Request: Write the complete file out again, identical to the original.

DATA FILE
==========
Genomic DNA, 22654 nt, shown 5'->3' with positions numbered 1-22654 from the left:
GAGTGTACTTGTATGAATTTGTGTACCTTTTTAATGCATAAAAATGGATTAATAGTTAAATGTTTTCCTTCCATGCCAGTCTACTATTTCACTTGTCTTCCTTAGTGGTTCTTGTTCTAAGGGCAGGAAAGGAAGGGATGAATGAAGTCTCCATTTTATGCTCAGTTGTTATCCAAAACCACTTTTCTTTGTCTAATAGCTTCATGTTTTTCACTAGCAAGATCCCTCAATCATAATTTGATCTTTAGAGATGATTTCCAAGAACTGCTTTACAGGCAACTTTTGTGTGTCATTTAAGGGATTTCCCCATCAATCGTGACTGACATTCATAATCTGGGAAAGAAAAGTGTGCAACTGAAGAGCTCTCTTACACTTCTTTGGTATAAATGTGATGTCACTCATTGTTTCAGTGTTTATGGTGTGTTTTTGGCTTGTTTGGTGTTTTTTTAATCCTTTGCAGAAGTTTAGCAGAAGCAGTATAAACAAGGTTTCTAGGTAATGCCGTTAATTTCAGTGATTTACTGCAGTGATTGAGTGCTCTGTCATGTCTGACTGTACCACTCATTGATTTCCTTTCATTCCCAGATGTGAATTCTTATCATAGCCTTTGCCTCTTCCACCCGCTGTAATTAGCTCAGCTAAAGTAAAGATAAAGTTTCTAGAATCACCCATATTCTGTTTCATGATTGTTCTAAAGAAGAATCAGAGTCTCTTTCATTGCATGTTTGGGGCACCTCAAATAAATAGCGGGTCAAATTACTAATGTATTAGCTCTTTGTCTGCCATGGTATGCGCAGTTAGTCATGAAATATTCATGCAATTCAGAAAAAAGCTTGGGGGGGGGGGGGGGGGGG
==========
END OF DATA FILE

Genomic DNA, 22654 nt, shown 5'->3' with positions numbered 1-22654 from the left:
GAGTGTACTTGTATGAATTTGTGTACCTTTTTAATGCATAAAAATGGATTAATAGTTAAATGTTTTCCTTCCATGCCAGTCTACTATTTCACTTGTCTTCCTTAGTGGTTCTTGTTCTAAGGGCAGGAAAGGAAGGGATGAATGAAGTCTCCATTTTATGCTCAGTTGTTATCCAAAACCACTTTTCTTTGTCTAATAGCTTCATGTTTTTCACTAGCAAGATCCCTCAATCATAATTTGATCTTTAGAGATGATTTCCAAGAACTGCTTTACAGGCAACTTTTGTGTGTCATTTAAGGGATTTCCCCATCAATCGTGACTGACATTCATAATCTGGGAAAGAAAAGTGTGCAACTGAAGAGCTCTCTTACACTTCTTTGGTATAAATGTGATGTCACTCATTGTTTCAGTGTTTATGGTGTGTTTTTGGCTTGTTTGGTGTTTTTTTAATCCTTTGCAGAAGTTTAGCAGAAGCAGTATAAACAAGGTTTCTAGGTAATGCCGTTAATTTCAGTGATTTACTGCAGTGATTGAGTGCTCTGTCATGTCTGACTGTACCACTCATTGATTTCCTTTCATTCCCAGATGTGAATTCTTATCATAGCCTTTGCCTCTTCCACCCGCTGTAATTAGCTCAGCTAAAGTAAAGATAAAGTTTCTAGAATCACCCATATTCTGTTTCATGATTGTTCTAAAGAAGAATCAGAGTCTCTTTCATTGCATGTTTGGGGCACCTCAAATAAATAGCGGGTCAAATTACTAATGTATTAGCTCTTTGTCTGCCATGGTATGCGCAGTTAGTCATGAAATATTCATGCAATTCAGAAAAAAGCTTGGGGGGGGGGGGGGGGGGG